The horror show

2016-11-15 06:00

THE 2016 United States presidential election was bound to be extraordinary no matter what happened.

I came to the U.S. to report on what I believed would be a historic moment when a woman would rise to the most powerful political position in the world, and a racist, sexist bully would be rejected by the electorate.

Instead, I was witness to a horror show.

Until the eve of the election, it looked like there would be a smooth passing of the torch from Barack Obama to Hillary Clinton.

At a rally in Philadelphia, first lady Michelle Obama delivered a rousing speech, saying they would be handing the White House over to “a leader who takes this job seriously.

“Speaking here tonight is perhaps the last and most important thing that I can do for my country as first lady.”

She said the U.S.’s daughters would be safe under a Clinton presidency and an atmosphere would be fostered where “our sons understand that truly strong men are compassionate and kind”.

While the Obamas believe Clinton is someone they can trust, half of the U.S. voters thought she was not.

What unfolded on Tuesday night until the early hours of Wednesday morning felt like a nightmare and defied all expectations.

Donald Trump won support in key battleground states and therefore swept to victory.

This election was not something anyone could remain dispassionate about. The future of our world, respect for people of different races and faiths, and our values as a human race, are all on the line.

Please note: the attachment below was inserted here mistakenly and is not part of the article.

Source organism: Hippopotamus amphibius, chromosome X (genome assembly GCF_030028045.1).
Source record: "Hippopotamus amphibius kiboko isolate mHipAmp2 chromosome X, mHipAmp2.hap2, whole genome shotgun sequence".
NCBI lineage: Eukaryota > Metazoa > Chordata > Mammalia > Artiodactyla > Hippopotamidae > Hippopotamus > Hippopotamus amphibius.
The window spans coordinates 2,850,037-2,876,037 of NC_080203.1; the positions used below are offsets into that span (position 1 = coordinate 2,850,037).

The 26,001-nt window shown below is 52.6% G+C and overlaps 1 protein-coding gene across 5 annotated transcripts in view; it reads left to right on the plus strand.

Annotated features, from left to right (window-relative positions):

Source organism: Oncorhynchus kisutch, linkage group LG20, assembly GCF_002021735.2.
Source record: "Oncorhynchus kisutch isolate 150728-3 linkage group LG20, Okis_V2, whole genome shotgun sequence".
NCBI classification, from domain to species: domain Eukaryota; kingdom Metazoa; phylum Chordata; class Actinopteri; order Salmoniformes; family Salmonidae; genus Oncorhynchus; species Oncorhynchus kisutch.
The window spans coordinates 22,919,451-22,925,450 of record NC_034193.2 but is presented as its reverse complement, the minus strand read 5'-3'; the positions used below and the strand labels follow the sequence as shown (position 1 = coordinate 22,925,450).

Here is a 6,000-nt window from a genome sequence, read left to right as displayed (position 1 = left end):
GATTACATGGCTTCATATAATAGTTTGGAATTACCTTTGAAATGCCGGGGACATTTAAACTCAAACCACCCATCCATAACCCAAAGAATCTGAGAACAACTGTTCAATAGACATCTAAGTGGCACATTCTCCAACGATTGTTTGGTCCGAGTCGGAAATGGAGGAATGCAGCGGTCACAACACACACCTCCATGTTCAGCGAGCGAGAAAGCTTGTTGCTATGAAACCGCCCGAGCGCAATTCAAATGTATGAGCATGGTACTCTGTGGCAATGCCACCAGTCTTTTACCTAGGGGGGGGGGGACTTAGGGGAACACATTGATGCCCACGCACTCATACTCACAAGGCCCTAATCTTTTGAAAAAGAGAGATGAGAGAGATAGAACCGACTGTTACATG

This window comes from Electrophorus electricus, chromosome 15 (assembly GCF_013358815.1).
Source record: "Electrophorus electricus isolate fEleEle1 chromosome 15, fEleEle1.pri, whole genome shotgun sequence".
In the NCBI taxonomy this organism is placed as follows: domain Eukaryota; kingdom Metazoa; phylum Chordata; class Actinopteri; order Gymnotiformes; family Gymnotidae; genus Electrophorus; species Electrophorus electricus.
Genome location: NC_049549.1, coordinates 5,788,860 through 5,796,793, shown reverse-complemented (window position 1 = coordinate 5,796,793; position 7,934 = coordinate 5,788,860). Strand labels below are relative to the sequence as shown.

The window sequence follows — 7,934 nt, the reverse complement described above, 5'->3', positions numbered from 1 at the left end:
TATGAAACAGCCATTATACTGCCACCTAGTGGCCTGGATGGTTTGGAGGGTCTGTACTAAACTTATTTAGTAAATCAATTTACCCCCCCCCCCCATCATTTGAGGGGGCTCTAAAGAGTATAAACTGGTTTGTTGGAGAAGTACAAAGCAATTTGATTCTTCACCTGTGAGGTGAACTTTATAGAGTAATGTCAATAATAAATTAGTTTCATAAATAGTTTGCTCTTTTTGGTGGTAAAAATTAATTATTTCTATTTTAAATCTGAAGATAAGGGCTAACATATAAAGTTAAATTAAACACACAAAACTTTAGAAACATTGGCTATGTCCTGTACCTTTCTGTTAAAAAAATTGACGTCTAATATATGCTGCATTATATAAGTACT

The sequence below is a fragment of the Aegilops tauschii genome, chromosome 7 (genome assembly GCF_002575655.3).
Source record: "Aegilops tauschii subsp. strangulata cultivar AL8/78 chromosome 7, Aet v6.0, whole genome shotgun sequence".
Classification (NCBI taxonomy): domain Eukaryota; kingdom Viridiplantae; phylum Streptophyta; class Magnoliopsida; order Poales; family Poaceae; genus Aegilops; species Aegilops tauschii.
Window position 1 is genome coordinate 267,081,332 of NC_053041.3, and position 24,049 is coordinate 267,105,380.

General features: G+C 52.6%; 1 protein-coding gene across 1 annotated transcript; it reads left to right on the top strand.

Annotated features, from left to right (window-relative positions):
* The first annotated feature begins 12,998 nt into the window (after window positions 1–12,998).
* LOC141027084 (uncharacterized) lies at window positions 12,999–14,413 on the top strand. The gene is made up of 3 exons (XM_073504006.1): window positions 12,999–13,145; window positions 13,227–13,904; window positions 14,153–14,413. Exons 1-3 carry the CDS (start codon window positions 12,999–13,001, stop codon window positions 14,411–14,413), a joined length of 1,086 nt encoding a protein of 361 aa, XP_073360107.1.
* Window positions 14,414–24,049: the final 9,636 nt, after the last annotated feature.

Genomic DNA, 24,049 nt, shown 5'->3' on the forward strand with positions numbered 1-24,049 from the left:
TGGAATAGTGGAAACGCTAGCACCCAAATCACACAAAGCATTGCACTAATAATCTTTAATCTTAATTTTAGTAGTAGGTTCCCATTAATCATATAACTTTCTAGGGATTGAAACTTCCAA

In his victory speech, Trump adopted a reconciliatory tone, promising to be president for all Americans, not just to those who voted for him.

“Now it’s time for America to bind the wounds of division; we have to get together. To all Republicans and Democrats and independents across this nation, I say it is time for us to come together as one united people.”

This was obviously scripted to be reassuring. But his words rang hollow after all the threats, vitriol and wild promises that defined Trump’s election campaign.

Among the promises was the pledge to build a wall between the United States and Mexico to prevent people entering his country.

He also undertook to eject Muslims from his country and other people he profiled as terrorists.

Now that the dust has settled, it seems even more surreal that a bigot with abusive tendencies towards women, erratic policies and dodgy business practices could be trusted by millions of people to run a powerful nation like the U.S.

Clinton was a deeply flawed candidate and her past scandals weighed heavily against her.

But how a man who thinks it is appropriate to walk into the dressing room of teenage girls and who believes he is entitled to grope women and brag about it could be preferable beggars belief.

While some people believe Trump’s “success” in business qualifies him to run the country, they remain in denial about the numerous times he has filed for bankruptcy and his refusal to declare his tax returns.

It is true, however, that Trump has extraordinary powers.

How else do you explain why millions of people believe the litany of falsehoods that he spouts and consistently look away from his loutish behaviour?

On Wednesday, protests broke out in several cities around the U.S., with people taking to the streets to demonstrate their rejection of Trump as their president. But the dye is cast and people in the U.S. and around the world will need to reconcile with the fact that a person with an unstable personality who flies into fits of rage over tweets will now have access to the U.S. nuclear codes.

Those who voted for Trump believe he will change their lives for the better.

I believe that the U.S. and the world are headed for unprecedented volatility and that those who bought into his nonsensical vision will come to regret doing so.

• Ranjeni Munusamy is a political journalist and commentator for the Daily Maverick.

Read more on:    us 2016 elections

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